Sincesn≥0, we have-< sn-< s,∀n > N.Sinceis arbitrary,s >-impliess≥0.Corollary 0.3Supposesn→sandtn→twithsn≤tnfor alln. Thens≤t.Proof:Apply the theorem above totn-sn≥0.Theorem 0.41Let(sn)be a sequence withsn>0. Iflimn→∞sn+1sn=L <1,thensn→0.Proof:SinceL <1, we can choosec∈(L,1) and=c-L. Sincesn+1sn→L, this, thereexistsN >0 such thatsn+1sn-L <,∀n > N,i.e.,-<sn+1sn-L <,∀n > N,which impliessn+1sn< L+=c,∀n > N,1When (sn) decreases:s1≥s2≥s3≥...≥0, it is not necessary thatsn→0. For example,sn= 1 +1ndoes not converges to 0. However, this theorem says that if (sn) decreases “rapidly,”sn→0.62
and hencesn+1< csn,∀n > N.Then fixingn=N, for any positive integerk, we havesN+1< csN,sN+2< csN+1,sN+3< csN+2,......,sN+k< csN+k-1.ThensN+k< csN+k-1< c2sN+k-2< ... < ck-1sN+1< cksN.Since 0< c <1,ck→0 ask→0. By Theorem 4.2.4, we prove limsn= 0.[Example and remark]1. Note the difference betweensn+1sn<1andlimn→∞sn+1sn<1.Only the conditionsn+1sn<1 may not imply limsn= 0. For example, ifsn= 1-1n,which is decreasing, it satisfiessn+1sn<1butsn6→0. In fact, for this example, limsn+1sn= 1. Therefore, the condition limsn+1sn<1 is crucial.2. Letsn=1+n2n. Sincesn+1sn=1 +n+ 12n+1·2n1 +n=n+ 2n+ 1·12→12<1,by the theorem above, limsn= 0.3. Letsn=23n32n. Show limsn= 0. By applying Theorem above,sn+1sn=8n+19n+18n9n=89<1so that limn→∞sn+1/sn=89<1.63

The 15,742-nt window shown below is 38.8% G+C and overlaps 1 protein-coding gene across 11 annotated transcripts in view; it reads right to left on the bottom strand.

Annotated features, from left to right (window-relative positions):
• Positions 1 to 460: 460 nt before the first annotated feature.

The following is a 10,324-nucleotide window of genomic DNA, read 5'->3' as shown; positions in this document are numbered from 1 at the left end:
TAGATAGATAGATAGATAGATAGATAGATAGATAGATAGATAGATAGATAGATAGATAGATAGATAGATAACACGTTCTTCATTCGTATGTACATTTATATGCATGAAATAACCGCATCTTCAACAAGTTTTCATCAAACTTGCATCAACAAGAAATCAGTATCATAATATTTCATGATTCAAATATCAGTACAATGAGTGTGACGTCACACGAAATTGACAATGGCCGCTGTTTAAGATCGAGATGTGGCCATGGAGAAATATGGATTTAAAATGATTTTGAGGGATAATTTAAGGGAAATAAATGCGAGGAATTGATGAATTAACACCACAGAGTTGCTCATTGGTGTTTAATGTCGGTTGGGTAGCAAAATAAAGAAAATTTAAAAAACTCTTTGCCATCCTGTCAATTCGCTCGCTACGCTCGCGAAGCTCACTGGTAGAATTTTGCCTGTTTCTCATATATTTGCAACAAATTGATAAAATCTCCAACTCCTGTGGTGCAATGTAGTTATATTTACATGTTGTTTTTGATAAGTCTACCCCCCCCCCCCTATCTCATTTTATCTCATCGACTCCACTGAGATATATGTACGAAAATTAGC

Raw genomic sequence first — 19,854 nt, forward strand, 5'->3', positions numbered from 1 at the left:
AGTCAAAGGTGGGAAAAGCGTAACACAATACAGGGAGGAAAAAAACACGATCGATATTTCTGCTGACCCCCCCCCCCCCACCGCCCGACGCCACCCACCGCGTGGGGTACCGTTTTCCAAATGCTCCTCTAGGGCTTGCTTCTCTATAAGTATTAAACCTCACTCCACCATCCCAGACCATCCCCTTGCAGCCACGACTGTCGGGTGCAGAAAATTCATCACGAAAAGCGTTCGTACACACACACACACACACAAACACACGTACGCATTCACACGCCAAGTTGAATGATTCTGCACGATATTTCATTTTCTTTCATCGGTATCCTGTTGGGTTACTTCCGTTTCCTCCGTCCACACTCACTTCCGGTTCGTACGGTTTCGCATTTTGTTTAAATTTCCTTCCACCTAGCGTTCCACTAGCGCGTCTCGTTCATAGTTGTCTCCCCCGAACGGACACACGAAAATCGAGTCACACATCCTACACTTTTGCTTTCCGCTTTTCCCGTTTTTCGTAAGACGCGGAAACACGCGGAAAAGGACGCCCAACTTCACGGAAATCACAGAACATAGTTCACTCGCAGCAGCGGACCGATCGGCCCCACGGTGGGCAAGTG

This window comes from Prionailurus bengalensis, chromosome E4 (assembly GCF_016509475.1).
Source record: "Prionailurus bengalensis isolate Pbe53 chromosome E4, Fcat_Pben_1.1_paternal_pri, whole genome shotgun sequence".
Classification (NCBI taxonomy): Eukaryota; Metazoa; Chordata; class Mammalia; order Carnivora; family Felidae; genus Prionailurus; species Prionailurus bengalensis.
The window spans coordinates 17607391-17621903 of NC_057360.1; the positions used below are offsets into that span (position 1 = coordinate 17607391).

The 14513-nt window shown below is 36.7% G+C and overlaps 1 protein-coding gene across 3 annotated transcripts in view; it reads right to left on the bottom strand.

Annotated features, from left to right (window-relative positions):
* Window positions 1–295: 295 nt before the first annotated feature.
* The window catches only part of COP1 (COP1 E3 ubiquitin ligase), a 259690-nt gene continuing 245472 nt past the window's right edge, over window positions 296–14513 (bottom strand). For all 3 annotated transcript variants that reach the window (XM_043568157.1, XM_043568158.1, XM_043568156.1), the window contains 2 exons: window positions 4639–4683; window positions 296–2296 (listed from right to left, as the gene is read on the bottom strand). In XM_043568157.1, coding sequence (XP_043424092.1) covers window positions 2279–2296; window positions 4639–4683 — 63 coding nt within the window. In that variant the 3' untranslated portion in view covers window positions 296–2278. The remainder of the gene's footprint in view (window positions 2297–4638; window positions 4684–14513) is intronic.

4. Letsn=n22n. Prove limsn= 0.Sincesn+1sn=(n+ 1)22n+1·2nn2=12n+ 1n2=121 +1n2→12<1.Then applying the above theorem, limsn= 0.5. Letsn=n!nn. Sincesn+1sn=(n+ 1)!(n+ 1)n+1·nnn!=nn+ 1n→1e<1.By the theorem above, limsn= 0.Infinite LimitsDefinition1. A sequence (sn)diverges to+∞, denotedsn→+∞, if for each real numberM, thereis a positive integerNsuch thatsn> M∀n > N.
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Limits, lim, Limit of a function, Limit of a sequence, Suppose sn